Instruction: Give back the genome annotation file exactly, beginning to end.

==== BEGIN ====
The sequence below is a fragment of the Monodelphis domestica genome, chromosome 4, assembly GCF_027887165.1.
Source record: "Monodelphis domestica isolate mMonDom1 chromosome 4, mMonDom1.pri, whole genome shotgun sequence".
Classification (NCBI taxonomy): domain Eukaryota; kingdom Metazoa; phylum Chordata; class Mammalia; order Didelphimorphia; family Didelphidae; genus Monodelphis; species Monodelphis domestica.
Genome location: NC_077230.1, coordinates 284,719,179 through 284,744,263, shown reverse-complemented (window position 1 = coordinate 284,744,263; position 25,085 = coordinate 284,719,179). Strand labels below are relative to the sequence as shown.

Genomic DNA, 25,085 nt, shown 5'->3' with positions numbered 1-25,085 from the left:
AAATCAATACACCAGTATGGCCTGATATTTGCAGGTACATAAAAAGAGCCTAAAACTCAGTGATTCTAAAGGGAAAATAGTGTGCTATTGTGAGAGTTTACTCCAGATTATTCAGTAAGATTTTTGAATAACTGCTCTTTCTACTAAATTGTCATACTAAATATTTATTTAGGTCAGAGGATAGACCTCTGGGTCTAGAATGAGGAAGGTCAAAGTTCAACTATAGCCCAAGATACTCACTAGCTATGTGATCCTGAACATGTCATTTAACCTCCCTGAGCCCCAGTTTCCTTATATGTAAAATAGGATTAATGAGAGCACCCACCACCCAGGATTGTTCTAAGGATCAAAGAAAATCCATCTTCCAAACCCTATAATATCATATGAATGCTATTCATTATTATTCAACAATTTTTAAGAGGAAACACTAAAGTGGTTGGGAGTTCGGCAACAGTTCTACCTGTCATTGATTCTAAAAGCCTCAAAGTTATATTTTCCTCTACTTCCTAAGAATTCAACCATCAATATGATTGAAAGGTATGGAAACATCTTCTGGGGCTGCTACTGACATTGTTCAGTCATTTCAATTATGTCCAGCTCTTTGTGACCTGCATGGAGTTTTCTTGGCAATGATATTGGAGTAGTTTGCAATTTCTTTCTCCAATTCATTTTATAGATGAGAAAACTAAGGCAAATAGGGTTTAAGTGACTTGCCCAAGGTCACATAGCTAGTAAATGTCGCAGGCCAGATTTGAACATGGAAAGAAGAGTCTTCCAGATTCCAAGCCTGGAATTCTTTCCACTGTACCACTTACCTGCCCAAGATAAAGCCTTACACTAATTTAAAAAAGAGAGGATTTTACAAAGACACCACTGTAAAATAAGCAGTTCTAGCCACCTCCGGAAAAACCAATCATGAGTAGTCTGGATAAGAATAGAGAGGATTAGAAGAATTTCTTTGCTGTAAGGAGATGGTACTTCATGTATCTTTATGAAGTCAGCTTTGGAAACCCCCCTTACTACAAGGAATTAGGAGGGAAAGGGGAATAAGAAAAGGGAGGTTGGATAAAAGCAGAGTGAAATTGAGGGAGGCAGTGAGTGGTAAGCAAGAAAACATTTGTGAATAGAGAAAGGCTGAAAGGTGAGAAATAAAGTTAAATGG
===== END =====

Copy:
The sequence below is a fragment of the Monodelphis domestica genome, chromosome 4, assembly GCF_027887165.1.
Source record: "Monodelphis domestica isolate mMonDom1 chromosome 4, mMonDom1.pri, whole genome shotgun sequence".
Classification (NCBI taxonomy): domain Eukaryota; kingdom Metazoa; phylum Chordata; class Mammalia; order Didelphimorphia; family Didelphidae; genus Monodelphis; species Monodelphis domestica.
Genome location: NC_077230.1, coordinates 284,719,179 through 284,744,263, shown reverse-complemented (window position 1 = coordinate 284,744,263; position 25,085 = coordinate 284,719,179). Strand labels below are relative to the sequence as shown.

Genomic DNA, 25,085 nt, shown 5'->3' with positions numbered 1-25,085 from the left:
AAATCAATACACCAGTATGGCCTGATATTTGCAGGTACATAAAAAGAGCCTAAAACTCAGTGATTCTAAAGGGAAAATAGTGTGCTATTGTGAGAGTTTACTCCAGATTATTCAGTAAGATTTTTGAATAACTGCTCTTTCTACTAAATTGTCATACTAAATATTTATTTAGGTCAGAGGATAGACCTCTGGGTCTAGAATGAGGAAGGTCAAAGTTCAACTATAGCCCAAGATACTCACTAGCTATGTGATCCTGAACATGTCATTTAACCTCCCTGAGCCCCAGTTTCCTTATATGTAAAATAGGATTAATGAGAGCACCCACCACCCAGGATTGTTCTAAGGATCAAAGAAAATCCATCTTCCAAACCCTATAATATCATATGAATGCTATTCATTATTATTCAACAATTTTTAAGAGGAAACACTAAAGTGGTTGGGAGTTCGGCAACAGTTCTACCTGTCATTGATTCTAAAAGCCTCAAAGTTATATTTTCCTCTACTTCCTAAGAATTCAACCATCAATATGATTGAAAGGTATGGAAACATCTTCTGGGGCTGCTACTGACATTGTTCAGTCATTTCAATTATGTCCAGCTCTTTGTGACCTGCATGGAGTTTTCTTGGCAATGATATTGGAGTAGTTTGCAATTTCTTTCTCCAATTCATTTTATAGATGAGAAAACTAAGGCAAATAGGGTTTAAGTGACTTGCCCAAGGTCACATAGCTAGTAAATGTCGCAGGCCAGATTTGAACATGGAAAGAAGAGTCTTCCAGATTCCAAGCCTGGAATTCTTTCCACTGTACCACTTACCTGCCCAAGATAAAGCCTTACACTAATTTAAAAAAGAGAGGATTTTACAAAGACACCACTGTAAAATAAGCAGTTCTAGCCACCTCCGGAAAAACCAATCATGAGTAGTCTGGATAAGAATAGAGAGGATTAGAAGAATTTCTTTGCTGTAAGGAGATGGTACTTCATGTATCTTTATGAAGTCAGCTTTGGAAACCCCCCTTACTACAAGGAATTAGGAGGGAAAGGGGAATAAGAAAAGGGAGGTTGGATAAAAGCAGAGTGAAATTGAGGGAGGCAGTGAGTGGTAAGCAAGAAAACATTTGTGAATAGAGAAAGGCTGAAAGGTGAGAAATAAAGTTAAATGG